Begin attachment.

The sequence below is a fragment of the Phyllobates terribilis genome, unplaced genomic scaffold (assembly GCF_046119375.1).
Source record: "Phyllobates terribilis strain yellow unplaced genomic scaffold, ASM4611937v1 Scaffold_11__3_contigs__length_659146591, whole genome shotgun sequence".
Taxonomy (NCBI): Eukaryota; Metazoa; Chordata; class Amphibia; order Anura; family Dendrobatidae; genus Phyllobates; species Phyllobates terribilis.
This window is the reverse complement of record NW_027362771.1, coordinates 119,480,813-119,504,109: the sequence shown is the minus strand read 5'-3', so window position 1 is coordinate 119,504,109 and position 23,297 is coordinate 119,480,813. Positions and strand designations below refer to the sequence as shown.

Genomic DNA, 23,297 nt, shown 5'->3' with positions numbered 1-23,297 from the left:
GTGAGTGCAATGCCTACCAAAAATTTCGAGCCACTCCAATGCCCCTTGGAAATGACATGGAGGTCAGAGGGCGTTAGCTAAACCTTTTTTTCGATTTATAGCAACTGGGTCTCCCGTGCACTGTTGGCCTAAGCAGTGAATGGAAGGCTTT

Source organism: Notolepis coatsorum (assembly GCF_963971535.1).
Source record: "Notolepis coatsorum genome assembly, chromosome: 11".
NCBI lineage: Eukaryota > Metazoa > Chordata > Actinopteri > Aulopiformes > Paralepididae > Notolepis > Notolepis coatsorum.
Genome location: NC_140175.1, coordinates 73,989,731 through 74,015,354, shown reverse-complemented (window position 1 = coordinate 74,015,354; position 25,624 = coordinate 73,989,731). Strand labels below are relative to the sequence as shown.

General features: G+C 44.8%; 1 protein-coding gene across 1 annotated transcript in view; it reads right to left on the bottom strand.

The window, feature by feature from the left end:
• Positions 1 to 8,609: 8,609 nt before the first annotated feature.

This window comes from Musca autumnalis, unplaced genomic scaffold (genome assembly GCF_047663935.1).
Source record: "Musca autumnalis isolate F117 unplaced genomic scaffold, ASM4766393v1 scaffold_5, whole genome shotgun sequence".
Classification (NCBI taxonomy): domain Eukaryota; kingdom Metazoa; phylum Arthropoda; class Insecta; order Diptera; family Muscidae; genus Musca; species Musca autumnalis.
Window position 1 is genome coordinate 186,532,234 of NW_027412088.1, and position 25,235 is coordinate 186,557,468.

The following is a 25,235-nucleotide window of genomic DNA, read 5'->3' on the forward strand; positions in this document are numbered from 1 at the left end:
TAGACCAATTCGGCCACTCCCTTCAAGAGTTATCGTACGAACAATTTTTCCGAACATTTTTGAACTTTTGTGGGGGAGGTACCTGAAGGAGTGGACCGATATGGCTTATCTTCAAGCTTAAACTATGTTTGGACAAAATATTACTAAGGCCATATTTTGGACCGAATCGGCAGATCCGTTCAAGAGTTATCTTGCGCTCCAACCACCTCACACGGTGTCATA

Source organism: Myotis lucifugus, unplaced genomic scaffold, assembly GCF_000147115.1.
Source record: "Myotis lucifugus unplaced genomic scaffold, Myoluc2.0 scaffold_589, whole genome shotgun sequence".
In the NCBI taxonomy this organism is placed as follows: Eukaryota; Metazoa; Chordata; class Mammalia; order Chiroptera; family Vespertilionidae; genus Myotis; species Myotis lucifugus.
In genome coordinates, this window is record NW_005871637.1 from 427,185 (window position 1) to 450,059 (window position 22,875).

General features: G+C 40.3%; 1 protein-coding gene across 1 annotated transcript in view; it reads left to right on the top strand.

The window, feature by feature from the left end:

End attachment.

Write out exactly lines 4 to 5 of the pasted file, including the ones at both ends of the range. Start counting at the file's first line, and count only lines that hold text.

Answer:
This window is the reverse complement of record NW_027362771.1, coordinates 119,480,813-119,504,109: the sequence shown is the minus strand read 5'-3', so window position 1 is coordinate 119,504,109 and position 23,297 is coordinate 119,480,813. Positions and strand designations below refer to the sequence as shown.

Genomic DNA, 23,297 nt, shown 5'->3' with positions numbered 1-23,297 from the left: